Don't Forget Social Security
So you hired an accountant, kept meticulous records, and your return appears to be shaping up nicely. "Big deal," you think. "I only made $5,000 this year, so I won't owe any tax."
As a home business owner, you're self-employed. That makes you responsible for Social Security tax, reported on Schedule SE. (You paid half this rate while employed by someone else. Your employer kicked in half of this tax, which might be why it seems more painful to pay it now.) That's right. Even if you made a relatively small amount of money for the entire year, you still owe self-employment tax of 15.3%.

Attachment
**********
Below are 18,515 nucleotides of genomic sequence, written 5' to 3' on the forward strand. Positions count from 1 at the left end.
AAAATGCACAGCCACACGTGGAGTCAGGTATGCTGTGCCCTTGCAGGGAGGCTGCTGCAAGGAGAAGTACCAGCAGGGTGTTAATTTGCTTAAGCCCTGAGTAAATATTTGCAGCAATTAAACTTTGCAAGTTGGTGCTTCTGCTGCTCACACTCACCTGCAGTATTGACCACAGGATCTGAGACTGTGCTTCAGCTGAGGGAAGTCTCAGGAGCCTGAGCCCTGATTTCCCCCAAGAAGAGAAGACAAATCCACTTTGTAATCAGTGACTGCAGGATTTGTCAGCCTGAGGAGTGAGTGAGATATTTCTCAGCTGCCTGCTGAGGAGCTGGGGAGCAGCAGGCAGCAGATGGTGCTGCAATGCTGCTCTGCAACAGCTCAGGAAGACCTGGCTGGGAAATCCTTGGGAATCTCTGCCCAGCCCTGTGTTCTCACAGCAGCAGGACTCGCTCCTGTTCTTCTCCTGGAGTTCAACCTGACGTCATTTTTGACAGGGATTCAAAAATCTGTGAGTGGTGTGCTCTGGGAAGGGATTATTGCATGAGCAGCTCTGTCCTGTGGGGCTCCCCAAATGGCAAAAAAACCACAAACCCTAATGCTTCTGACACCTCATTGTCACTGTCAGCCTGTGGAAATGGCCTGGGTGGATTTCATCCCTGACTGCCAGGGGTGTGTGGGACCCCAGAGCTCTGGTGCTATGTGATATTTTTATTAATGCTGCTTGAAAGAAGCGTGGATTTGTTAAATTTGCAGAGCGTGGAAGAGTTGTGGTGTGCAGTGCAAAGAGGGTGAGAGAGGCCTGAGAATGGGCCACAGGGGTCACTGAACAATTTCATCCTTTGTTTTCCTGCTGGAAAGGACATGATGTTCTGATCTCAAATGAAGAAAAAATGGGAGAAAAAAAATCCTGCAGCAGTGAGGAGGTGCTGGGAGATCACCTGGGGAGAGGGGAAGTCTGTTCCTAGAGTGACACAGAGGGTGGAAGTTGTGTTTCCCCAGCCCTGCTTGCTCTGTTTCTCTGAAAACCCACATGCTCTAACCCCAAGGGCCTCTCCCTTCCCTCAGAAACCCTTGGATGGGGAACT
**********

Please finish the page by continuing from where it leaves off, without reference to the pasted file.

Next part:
And if you made more money, don't overlook this piece of your tax obligation. Let's say you made $40,000 after expenses. That's a pretty modest amount, right? Your self-employment tax will be roughly 15%, or $6,000. You need to take this percentage into account not just on April 15, but when making your quarterly payments to the IRS during the course of the year. If you wait until you file your annual return to consider this tax, you could be faced with penalties for underpayment (and perhaps more scrutiny in the future).